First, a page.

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Investigating ligand-receptor interactions for the capture of circulating cells at the blood vessel wall

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This internship is part of the UGA Emergence Project “Cell Homing”, a multidisciplinary project that involves several laboratories (LIPhy, Département de Chimie Moléculaire and Institut Albert Bonniot in Grenoble, and CIC BiomaGUNE in San Sebastian, Spain) and aims at understanding how the glycan-rich layer covering blood vessels orchestrates biophysical and biochemical signals to regulate selective capture and traffic of cells from the circulation into tissues.

Cell homing from the blood circulation into tissues is a vital physiological process. The attraction of immune and stem cells is crucial for immune and inflammatory responses, and for tissue repair, respectively. The selective and coordinated cell entry through the endothelial cell layer is regulated by the endothelial surface layer (ESL), a soft and hydrated extracellular coat that lines the luminal surface of the vascular endothelium and that is strategically positioned to function as gate keeper for cell extravasation.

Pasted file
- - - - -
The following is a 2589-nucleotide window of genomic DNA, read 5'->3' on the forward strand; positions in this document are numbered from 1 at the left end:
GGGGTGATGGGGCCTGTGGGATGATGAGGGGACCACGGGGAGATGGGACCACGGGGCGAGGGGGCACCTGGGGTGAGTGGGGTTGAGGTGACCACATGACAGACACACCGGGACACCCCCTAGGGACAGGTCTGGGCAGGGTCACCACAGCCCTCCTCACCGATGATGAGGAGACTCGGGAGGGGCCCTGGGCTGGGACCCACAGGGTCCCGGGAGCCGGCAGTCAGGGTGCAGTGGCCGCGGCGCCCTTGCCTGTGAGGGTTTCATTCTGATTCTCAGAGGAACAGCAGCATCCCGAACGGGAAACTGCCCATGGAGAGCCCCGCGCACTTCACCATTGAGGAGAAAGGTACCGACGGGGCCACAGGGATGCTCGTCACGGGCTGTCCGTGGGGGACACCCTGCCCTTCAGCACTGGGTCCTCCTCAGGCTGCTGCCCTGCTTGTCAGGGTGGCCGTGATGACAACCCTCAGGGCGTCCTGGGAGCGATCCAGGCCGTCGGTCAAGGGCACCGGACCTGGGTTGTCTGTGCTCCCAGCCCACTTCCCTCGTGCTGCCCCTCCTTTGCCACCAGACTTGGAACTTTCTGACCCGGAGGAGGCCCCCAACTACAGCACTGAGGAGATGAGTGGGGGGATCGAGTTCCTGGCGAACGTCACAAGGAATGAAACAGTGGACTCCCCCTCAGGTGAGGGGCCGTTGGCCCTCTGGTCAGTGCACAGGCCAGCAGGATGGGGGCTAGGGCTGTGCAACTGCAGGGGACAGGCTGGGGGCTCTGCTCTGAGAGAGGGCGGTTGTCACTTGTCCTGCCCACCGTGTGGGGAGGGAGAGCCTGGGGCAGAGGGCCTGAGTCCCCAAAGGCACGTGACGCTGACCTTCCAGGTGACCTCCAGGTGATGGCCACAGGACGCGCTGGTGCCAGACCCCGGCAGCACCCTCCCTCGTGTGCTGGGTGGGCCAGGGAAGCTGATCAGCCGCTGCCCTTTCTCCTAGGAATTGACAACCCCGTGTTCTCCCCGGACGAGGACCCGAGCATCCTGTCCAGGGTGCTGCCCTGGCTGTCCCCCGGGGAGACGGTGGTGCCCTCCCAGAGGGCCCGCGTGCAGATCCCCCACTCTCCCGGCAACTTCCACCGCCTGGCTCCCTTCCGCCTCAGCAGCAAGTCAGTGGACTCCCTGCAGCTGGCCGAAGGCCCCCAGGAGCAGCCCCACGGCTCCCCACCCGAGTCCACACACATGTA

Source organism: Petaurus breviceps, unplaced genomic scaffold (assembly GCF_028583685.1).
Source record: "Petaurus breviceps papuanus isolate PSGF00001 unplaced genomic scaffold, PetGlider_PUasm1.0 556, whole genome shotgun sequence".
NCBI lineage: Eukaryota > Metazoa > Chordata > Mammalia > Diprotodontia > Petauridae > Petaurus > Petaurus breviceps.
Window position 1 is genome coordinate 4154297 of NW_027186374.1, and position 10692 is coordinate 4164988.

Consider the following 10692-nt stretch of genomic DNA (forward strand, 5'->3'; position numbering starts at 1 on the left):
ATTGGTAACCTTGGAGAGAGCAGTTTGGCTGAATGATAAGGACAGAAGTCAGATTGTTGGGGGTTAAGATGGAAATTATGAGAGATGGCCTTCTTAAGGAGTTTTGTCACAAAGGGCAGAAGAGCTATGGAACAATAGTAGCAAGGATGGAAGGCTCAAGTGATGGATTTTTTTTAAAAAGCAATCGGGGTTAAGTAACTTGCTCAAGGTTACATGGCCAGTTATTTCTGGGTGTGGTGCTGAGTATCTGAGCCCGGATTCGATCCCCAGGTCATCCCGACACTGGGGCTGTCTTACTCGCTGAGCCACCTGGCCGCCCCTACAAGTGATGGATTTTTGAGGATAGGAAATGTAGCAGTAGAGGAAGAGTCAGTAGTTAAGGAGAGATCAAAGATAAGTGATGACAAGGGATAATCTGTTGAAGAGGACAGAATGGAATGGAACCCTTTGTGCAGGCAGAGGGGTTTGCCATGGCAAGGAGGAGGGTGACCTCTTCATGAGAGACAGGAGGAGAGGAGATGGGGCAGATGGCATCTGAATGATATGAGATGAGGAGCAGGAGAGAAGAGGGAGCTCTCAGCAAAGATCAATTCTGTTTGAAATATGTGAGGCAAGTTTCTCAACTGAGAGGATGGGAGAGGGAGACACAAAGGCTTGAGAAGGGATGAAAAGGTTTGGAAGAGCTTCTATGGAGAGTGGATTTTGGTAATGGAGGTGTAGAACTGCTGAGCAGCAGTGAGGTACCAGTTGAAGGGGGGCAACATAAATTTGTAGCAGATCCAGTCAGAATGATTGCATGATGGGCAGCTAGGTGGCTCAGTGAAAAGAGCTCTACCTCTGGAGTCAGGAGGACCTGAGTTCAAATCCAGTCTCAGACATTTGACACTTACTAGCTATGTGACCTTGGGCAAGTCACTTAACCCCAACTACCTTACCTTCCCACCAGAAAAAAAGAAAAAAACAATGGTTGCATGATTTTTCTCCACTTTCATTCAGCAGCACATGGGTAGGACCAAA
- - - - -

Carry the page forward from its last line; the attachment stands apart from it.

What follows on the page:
The linear polysaccharide hyaluronan (HA) is a key structural component of the ESL, providing for softness and deformability. HA molecules also contain binding sites for CD44, a cell surface receptor common to many circulating cells. HA-CD44 interactions are known to be involved in the recruitment of some immune cells, and in the migration of tumor cells. Cell attachment to HA has recently been reported to strengthen under flow, yet the underlying mechanism remains obscure. Here, our aim is to understand the physical origins of the unusual flow-enhanced adhesion, a crucial point in the regulation of cell capture. To this end, we will study biomimetic systems that reproduce selected properties of the ESL and circulating cells, but that are much better defined and thus allow for highly quantitative biophysical measurements that are not possible with the complex biological system.

This Master M2 Internship will take place at LIPhy. Over the course of the internship, you will be given the opportunity :

- to design, build and test the experimental setup (a microfluidic device) for laminar flow assays,

- to develop routines for the tracking of circulating cells or model microbeads under flow by optical microscopy, and/or

- apply these methods to quantify the lifetime of single CD44-HA bonds under tensile stress, using CD44-functionalized microbeads on HA-functionalized planar surfaces, and to study the influence of the number of CD44-HA bonds on the strength and lifetime of the bead-surface interaction.

Moreover, you will be able to develop interpersonal skills by working in a multidisciplinary project involving physicists, chemists and biologists.

Contact :

Delphine Débarre ( & Lionel Bureau (+33 (0)4 76 51 47 63 ;